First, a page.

The European Union and Turkish President Erdogan have condemned the attack. At the request of pro-Ankara local insurgents, Turkey has also sent to the attacked area thirty ambulances from the border province of Hatay, as reported by local authorities cited by Anadolu. Furthermore, some of the injured victims are now being transported to hospitals on Turkish territory. The Foreign Minister of France, Jean-Marc Ayrault, called for an emergency meeting of the United Nations Security Council; meanwhile, last Friday Trump administration’s officials had formalized that news American policy will no longer consider ousting Assad a priority, unlike former President Obama’s objectives, setting the fight against the Islamic State as Washington’s main goal.

Surely, it is unacceptable what happened in Idlib in recent days, just as it is unacceptable what has been happening in Syria for years, but the children killed under conventional bombs seem to affect less than those killed by the gas. It’s true that at a certain breaking point, after crossing the “red line”, military actions are necessary to put an end to the massacres. It is also true that a weak US position has allowed Russia to become the major player in the Middle East. But it is also appropriate to understand what is actually happening in this historical moment and why this attack was carried out.

First of all, we have to ask ourselves why Assad would have decided to carry out a chemical bombardment violating the agreements made in 2013, on the very same day of the opening in Brussels of an international conference on the future of Syria, and after having received confirmation by Trump’s Administration that his ousting was no longer a US priority. Chaldean Bishop Antoine Audo from Aleppo has declared: “Based on our experience, I just can’t imagine that the Syrian Government is so naive and ignorant to make such mistakes.”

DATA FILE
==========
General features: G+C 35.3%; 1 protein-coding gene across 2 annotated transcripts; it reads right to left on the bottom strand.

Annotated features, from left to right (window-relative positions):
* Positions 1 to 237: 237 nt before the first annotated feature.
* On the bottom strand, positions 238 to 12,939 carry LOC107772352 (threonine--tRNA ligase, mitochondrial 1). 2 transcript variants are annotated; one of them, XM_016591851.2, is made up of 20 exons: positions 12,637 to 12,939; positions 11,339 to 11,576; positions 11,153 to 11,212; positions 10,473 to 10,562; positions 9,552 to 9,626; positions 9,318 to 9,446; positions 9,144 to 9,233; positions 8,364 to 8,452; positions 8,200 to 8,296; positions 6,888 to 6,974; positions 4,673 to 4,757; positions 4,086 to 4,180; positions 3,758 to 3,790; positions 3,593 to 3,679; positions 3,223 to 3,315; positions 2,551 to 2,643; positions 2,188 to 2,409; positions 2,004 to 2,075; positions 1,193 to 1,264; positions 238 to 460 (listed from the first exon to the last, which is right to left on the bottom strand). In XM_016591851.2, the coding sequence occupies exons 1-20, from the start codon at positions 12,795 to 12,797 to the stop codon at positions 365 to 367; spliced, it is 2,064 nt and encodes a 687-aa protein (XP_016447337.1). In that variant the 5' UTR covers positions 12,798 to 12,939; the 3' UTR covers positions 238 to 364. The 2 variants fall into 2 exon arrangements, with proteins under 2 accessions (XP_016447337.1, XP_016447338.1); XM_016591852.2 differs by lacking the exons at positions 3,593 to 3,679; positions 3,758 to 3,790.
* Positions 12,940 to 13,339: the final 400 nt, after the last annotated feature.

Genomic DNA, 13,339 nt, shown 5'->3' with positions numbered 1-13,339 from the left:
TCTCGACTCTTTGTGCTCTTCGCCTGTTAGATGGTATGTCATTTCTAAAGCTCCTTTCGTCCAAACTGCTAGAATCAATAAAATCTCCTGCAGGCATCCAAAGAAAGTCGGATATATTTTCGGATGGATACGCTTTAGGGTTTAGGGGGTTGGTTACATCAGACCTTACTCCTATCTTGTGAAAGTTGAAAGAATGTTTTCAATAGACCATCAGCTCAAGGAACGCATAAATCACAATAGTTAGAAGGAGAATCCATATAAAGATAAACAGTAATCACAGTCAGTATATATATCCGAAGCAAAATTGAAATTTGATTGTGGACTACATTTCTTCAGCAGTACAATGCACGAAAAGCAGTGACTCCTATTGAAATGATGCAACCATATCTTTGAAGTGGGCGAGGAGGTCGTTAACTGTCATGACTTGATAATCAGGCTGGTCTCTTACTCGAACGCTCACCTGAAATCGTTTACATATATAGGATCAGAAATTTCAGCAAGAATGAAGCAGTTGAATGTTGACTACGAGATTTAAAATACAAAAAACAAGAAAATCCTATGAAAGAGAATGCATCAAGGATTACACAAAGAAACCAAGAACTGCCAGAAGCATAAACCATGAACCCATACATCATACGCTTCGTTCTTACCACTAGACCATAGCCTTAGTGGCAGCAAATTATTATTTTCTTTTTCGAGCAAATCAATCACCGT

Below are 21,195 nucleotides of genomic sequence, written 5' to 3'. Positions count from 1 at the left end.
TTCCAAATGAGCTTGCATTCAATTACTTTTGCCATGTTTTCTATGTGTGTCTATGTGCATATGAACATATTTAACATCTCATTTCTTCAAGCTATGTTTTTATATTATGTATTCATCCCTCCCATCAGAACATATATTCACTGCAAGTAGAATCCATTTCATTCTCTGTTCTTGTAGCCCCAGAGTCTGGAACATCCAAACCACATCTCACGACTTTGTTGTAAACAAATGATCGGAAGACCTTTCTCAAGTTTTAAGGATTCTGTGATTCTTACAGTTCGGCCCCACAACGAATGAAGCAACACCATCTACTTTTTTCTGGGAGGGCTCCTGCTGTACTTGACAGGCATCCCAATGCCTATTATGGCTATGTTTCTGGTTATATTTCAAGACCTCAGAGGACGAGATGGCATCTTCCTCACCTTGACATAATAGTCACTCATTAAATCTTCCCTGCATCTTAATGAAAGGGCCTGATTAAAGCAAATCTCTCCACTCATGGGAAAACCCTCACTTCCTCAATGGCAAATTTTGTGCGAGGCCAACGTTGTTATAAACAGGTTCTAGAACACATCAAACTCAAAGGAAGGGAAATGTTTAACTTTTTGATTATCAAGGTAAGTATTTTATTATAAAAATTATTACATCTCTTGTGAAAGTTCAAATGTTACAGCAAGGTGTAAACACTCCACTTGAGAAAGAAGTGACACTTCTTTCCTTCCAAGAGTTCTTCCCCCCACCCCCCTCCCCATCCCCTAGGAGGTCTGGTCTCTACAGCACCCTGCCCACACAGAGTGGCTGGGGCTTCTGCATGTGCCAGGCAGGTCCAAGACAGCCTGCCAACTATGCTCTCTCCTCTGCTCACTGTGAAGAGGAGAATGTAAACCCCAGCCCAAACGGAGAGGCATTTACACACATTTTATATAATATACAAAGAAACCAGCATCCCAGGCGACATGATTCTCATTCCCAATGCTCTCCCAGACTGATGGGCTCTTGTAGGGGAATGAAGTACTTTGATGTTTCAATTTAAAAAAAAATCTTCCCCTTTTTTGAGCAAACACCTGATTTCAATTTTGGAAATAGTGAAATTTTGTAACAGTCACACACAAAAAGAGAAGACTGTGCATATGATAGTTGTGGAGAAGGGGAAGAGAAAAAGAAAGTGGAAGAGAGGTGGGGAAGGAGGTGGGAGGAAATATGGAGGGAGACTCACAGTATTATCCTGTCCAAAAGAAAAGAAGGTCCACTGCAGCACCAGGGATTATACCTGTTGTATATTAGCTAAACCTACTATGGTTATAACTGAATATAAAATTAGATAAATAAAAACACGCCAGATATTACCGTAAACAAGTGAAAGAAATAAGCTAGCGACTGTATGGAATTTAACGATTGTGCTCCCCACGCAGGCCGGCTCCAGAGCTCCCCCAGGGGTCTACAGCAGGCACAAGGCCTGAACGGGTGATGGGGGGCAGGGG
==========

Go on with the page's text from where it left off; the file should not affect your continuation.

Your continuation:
A possible interpretation of this chemical attack is that Assad was prompted to the use of Sarin gas against the civilian population for geopolitical reasons, and particularly to defend the hegemony of the Shiite coalition comprising Iran, Damascus and Russia. The indignation of the Western population, connected to Sunni alliances, to an intervention violating international treaties would have alienated Turkey in the first place. Excluding Sunni Turkey from the Shiite coalition was certainly a priority for the regime. An alliance between Turkey and Russia, in fact, would have allowed the Turks to reclaim control over the territories of the Syrian Kurds. Furthermore, in ten days a referendum in Turkey is scheduled which would determine a significant constitutional change, increasing the strength of President Erdogan transforming Turkey into a presidential Government, taking away its constitutional secularism and thus bringing Sunni Islam to power.

The use of chemical weapons, if carried out by the Government, would be a clear statement of impunity, especially considering that it took place during an international meeting in Brussels, chaired by Federica Mogherini, on the future of Syria and the possible fundings by the European Union to help the reconstruction of the Country. The EU High Representative for Foreign Affairs and Security Policy has apparently pointed the finger against the regime of Bashar al-Assad speaking to the media in Brussels, on the sidelines of the EU-UN Conference. The UN envoy, Staffan de Mistura, has announced that the attack on Khan Sheikun would be chemical and carried out from the air, pointing out, as each time, the peace negotiations were sabotaged.